The protests are part of a movement by labor unions, Democrats and other worker advocacy groups to raise pay in low-wage sectors. Last month, President Barack Obama said he would back a Senate measure to raise the federal minimum wage to $10.10 an hour.
Protesters are calling for $15 an hour, although many see the figure as a rallying point rather than a near-term possibility. Read More > in the San Francisco Chronicle
Why US baby boomers are retiring in Latin America - Mr. Cummiskey’s story is being repeated thousands of times – minus perhaps the sale of a personal plane – as more and more Americans retire to countries all over Latin America. Lured by sun-dappled landscapes and cheap living costs, they are settling in culturally vibrant towns in central Mexico, beach communities in Costa Rica, high-rise enclaves in Panama, and mountain retreats in Nicaragua.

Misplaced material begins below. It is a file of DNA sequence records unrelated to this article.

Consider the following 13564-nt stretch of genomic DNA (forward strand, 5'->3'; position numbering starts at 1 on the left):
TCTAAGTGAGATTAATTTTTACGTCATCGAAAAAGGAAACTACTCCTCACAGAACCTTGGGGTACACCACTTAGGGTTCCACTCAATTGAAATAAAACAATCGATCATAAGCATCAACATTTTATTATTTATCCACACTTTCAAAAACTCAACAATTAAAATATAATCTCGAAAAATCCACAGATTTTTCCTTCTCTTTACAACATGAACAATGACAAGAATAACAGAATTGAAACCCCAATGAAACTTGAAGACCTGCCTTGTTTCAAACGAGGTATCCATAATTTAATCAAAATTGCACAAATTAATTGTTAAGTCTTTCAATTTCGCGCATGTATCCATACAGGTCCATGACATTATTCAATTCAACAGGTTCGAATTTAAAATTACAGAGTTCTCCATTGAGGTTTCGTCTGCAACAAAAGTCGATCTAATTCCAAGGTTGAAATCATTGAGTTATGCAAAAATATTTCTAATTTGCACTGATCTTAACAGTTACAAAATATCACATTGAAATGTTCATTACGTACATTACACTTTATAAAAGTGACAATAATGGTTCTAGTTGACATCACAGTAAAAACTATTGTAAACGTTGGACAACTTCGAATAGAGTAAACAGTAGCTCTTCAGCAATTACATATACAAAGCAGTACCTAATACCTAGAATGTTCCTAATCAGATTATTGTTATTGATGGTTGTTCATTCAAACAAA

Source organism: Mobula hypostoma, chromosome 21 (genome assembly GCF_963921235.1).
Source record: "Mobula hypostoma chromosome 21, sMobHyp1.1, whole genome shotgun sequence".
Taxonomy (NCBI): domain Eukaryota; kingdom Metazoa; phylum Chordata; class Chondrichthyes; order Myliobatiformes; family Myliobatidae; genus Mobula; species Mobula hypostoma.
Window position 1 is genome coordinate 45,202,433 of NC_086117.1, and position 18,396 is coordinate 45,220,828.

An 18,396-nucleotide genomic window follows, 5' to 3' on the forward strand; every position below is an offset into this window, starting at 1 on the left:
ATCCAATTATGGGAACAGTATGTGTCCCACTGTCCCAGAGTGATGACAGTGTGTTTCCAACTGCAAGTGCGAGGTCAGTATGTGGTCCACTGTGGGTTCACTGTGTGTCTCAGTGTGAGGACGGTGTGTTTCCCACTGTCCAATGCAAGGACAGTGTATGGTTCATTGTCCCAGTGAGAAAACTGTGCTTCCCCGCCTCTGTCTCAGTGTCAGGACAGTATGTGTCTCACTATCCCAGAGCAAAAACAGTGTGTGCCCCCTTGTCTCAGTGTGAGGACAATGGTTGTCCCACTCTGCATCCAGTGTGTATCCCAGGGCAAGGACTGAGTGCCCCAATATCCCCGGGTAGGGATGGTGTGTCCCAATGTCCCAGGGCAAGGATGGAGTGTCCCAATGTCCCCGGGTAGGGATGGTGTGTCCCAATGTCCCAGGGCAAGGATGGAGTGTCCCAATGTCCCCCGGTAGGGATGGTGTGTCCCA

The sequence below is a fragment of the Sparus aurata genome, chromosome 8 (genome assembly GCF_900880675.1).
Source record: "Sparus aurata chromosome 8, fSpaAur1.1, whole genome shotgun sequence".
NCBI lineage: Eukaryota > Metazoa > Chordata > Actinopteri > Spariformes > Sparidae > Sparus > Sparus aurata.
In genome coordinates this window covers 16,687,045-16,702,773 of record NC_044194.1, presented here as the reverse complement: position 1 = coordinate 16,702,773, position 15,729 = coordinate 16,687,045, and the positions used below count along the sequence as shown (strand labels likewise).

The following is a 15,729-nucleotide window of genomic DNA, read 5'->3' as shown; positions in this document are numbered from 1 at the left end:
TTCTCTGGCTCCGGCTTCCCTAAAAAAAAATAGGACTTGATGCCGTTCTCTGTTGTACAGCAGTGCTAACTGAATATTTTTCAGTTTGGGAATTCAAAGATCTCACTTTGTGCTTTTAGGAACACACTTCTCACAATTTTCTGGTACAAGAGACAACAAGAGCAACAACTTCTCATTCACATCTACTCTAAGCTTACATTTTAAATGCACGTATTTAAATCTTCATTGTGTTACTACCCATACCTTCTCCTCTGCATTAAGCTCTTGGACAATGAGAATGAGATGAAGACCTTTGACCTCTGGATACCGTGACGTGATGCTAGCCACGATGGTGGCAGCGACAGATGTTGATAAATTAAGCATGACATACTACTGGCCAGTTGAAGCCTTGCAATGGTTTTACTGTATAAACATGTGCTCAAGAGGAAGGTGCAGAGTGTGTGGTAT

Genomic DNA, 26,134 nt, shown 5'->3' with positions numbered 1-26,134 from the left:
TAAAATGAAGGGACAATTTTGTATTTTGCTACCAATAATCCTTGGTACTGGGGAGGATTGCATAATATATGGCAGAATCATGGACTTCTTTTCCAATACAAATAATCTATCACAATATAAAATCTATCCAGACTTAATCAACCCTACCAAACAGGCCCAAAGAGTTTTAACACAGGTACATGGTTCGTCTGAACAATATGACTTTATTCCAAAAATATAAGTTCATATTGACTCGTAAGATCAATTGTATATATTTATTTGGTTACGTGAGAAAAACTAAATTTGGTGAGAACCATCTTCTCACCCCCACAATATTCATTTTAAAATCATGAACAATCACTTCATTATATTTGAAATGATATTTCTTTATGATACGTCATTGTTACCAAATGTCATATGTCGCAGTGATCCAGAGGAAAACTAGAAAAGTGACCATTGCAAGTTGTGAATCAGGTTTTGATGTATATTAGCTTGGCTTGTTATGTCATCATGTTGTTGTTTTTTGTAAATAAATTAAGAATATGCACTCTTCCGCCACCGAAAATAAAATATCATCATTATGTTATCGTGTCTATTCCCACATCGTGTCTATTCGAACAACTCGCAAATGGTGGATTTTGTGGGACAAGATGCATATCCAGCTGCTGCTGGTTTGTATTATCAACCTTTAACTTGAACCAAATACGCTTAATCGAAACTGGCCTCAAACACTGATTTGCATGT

Even Medellín, once the drug and murder capital of the world, has transformed itself into something of an urban showcase, attracting baby boomers to a place where cocaine kingpin Pablo Escobar used to carry out his ruthless craft.
Though the phenomenon of Americans retiring in Latin America began 25 years ago, it has accelerated in the past five to 10 years. Call the region America’s new “Sun Belt.”
…The exodus south is being driven by a confluence of factors. The baby boom generation – the largest in history – is reaching retirement age, and millions are looking for places to spend the next phase of their lives. As the most educated, well-traveled, and adventurous generation in history, many of these boomers are deciding to retire outside the country – including in Latin America.
They’re also looking for places that will allow them to stretch their 401(k)s after they lost a lot of money in the last stock market collapse. With the US economy remaining so tentative, and health-care costs so aggressive, retirees want to live where they can afford greens fees and where a trip to the emergency room won’t bankrupt them. Read More > in The Christian Science Monitor